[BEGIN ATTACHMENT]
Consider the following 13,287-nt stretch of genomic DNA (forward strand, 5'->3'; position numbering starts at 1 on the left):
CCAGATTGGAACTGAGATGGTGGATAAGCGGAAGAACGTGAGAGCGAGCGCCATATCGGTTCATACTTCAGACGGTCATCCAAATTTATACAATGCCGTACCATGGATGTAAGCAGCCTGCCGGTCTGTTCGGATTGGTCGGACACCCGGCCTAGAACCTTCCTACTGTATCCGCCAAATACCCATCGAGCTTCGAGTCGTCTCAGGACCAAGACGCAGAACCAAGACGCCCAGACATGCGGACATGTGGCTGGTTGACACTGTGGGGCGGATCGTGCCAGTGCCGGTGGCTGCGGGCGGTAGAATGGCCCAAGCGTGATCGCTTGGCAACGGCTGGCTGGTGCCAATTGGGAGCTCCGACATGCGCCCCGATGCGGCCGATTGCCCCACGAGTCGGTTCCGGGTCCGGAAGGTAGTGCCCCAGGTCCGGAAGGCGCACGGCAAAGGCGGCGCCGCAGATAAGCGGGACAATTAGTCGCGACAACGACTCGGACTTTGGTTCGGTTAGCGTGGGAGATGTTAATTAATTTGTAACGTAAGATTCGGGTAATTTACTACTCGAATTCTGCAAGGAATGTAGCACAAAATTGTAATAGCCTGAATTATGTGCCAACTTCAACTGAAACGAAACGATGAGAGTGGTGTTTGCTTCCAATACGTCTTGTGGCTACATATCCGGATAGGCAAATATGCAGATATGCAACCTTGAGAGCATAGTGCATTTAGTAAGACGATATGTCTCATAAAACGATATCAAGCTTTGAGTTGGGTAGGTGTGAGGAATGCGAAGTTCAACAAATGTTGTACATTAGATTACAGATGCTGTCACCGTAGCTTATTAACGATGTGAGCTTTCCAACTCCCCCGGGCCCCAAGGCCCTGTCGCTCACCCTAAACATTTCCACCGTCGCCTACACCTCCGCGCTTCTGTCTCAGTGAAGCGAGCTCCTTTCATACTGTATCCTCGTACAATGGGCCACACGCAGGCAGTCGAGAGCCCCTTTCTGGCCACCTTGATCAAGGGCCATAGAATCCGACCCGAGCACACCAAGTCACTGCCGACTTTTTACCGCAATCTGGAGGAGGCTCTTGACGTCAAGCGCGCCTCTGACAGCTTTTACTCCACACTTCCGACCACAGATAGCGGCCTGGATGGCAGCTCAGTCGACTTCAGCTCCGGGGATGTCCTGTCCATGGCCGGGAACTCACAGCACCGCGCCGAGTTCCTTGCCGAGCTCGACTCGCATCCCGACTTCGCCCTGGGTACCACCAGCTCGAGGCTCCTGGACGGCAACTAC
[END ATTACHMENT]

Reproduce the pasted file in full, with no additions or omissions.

Consider the following 13,287-nt stretch of genomic DNA (forward strand, 5'->3'; position numbering starts at 1 on the left):
CCAGATTGGAACTGAGATGGTGGATAAGCGGAAGAACGTGAGAGCGAGCGCCATATCGGTTCATACTTCAGACGGTCATCCAAATTTATACAATGCCGTACCATGGATGTAAGCAGCCTGCCGGTCTGTTCGGATTGGTCGGACACCCGGCCTAGAACCTTCCTACTGTATCCGCCAAATACCCATCGAGCTTCGAGTCGTCTCAGGACCAAGACGCAGAACCAAGACGCCCAGACATGCGGACATGTGGCTGGTTGACACTGTGGGGCGGATCGTGCCAGTGCCGGTGGCTGCGGGCGGTAGAATGGCCCAAGCGTGATCGCTTGGCAACGGCTGGCTGGTGCCAATTGGGAGCTCCGACATGCGCCCCGATGCGGCCGATTGCCCCACGAGTCGGTTCCGGGTCCGGAAGGTAGTGCCCCAGGTCCGGAAGGCGCACGGCAAAGGCGGCGCCGCAGATAAGCGGGACAATTAGTCGCGACAACGACTCGGACTTTGGTTCGGTTAGCGTGGGAGATGTTAATTAATTTGTAACGTAAGATTCGGGTAATTTACTACTCGAATTCTGCAAGGAATGTAGCACAAAATTGTAATAGCCTGAATTATGTGCCAACTTCAACTGAAACGAAACGATGAGAGTGGTGTTTGCTTCCAATACGTCTTGTGGCTACATATCCGGATAGGCAAATATGCAGATATGCAACCTTGAGAGCATAGTGCATTTAGTAAGACGATATGTCTCATAAAACGATATCAAGCTTTGAGTTGGGTAGGTGTGAGGAATGCGAAGTTCAACAAATGTTGTACATTAGATTACAGATGCTGTCACCGTAGCTTATTAACGATGTGAGCTTTCCAACTCCCCCGGGCCCCAAGGCCCTGTCGCTCACCCTAAACATTTCCACCGTCGCCTACACCTCCGCGCTTCTGTCTCAGTGAAGCGAGCTCCTTTCATACTGTATCCTCGTACAATGGGCCACACGCAGGCAGTCGAGAGCCCCTTTCTGGCCACCTTGATCAAGGGCCATAGAATCCGACCCGAGCACACCAAGTCACTGCCGACTTTTTACCGCAATCTGGAGGAGGCTCTTGACGTCAAGCGCGCCTCTGACAGCTTTTACTCCACACTTCCGACCACAGATAGCGGCCTGGATGGCAGCTCAGTCGACTTCAGCTCCGGGGATGTCCTGTCCATGGCCGGGAACTCACAGCACCGCGCCGAGTTCCTTGCCGAGCTCGACTCGCATCCCGACTTCGCCCTGGGTACCACCAGCTCGAGGCTCCTGGACGGCAACTAC